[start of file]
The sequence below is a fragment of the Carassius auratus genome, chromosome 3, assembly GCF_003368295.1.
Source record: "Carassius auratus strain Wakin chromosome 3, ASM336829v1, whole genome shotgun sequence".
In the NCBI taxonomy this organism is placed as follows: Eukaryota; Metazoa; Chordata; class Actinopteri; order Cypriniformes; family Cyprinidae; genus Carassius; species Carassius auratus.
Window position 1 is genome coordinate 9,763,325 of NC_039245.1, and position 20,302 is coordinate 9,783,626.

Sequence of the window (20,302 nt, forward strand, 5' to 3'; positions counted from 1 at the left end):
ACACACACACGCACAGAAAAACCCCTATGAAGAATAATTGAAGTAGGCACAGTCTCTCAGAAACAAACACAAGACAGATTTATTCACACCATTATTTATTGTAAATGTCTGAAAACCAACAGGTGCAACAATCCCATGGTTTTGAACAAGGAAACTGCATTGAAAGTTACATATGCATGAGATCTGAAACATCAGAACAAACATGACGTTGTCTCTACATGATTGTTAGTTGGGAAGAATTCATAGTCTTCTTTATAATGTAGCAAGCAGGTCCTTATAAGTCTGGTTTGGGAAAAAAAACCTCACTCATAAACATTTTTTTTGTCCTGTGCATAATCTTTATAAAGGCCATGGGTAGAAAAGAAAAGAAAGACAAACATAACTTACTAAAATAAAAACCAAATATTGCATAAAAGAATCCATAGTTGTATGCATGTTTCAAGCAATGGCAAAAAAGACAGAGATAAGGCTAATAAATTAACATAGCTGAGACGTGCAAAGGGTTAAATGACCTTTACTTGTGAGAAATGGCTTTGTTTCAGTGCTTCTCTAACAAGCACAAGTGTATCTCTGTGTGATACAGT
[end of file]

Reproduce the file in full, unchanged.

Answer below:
The sequence below is a fragment of the Carassius auratus genome, chromosome 3, assembly GCF_003368295.1.
Source record: "Carassius auratus strain Wakin chromosome 3, ASM336829v1, whole genome shotgun sequence".
In the NCBI taxonomy this organism is placed as follows: Eukaryota; Metazoa; Chordata; class Actinopteri; order Cypriniformes; family Cyprinidae; genus Carassius; species Carassius auratus.
Window position 1 is genome coordinate 9,763,325 of NC_039245.1, and position 20,302 is coordinate 9,783,626.

Sequence of the window (20,302 nt, forward strand, 5' to 3'; positions counted from 1 at the left end):
ACACACACACGCACAGAAAAACCCCTATGAAGAATAATTGAAGTAGGCACAGTCTCTCAGAAACAAACACAAGACAGATTTATTCACACCATTATTTATTGTAAATGTCTGAAAACCAACAGGTGCAACAATCCCATGGTTTTGAACAAGGAAACTGCATTGAAAGTTACATATGCATGAGATCTGAAACATCAGAACAAACATGACGTTGTCTCTACATGATTGTTAGTTGGGAAGAATTCATAGTCTTCTTTATAATGTAGCAAGCAGGTCCTTATAAGTCTGGTTTGGGAAAAAAAACCTCACTCATAAACATTTTTTTTGTCCTGTGCATAATCTTTATAAAGGCCATGGGTAGAAAAGAAAAGAAAGACAAACATAACTTACTAAAATAAAAACCAAATATTGCATAAAAGAATCCATAGTTGTATGCATGTTTCAAGCAATGGCAAAAAAGACAGAGATAAGGCTAATAAATTAACATAGCTGAGACGTGCAAAGGGTTAAATGACCTTTACTTGTGAGAAATGGCTTTGTTTCAGTGCTTCTCTAACAAGCACAAGTGTATCTCTGTGTGATACAGT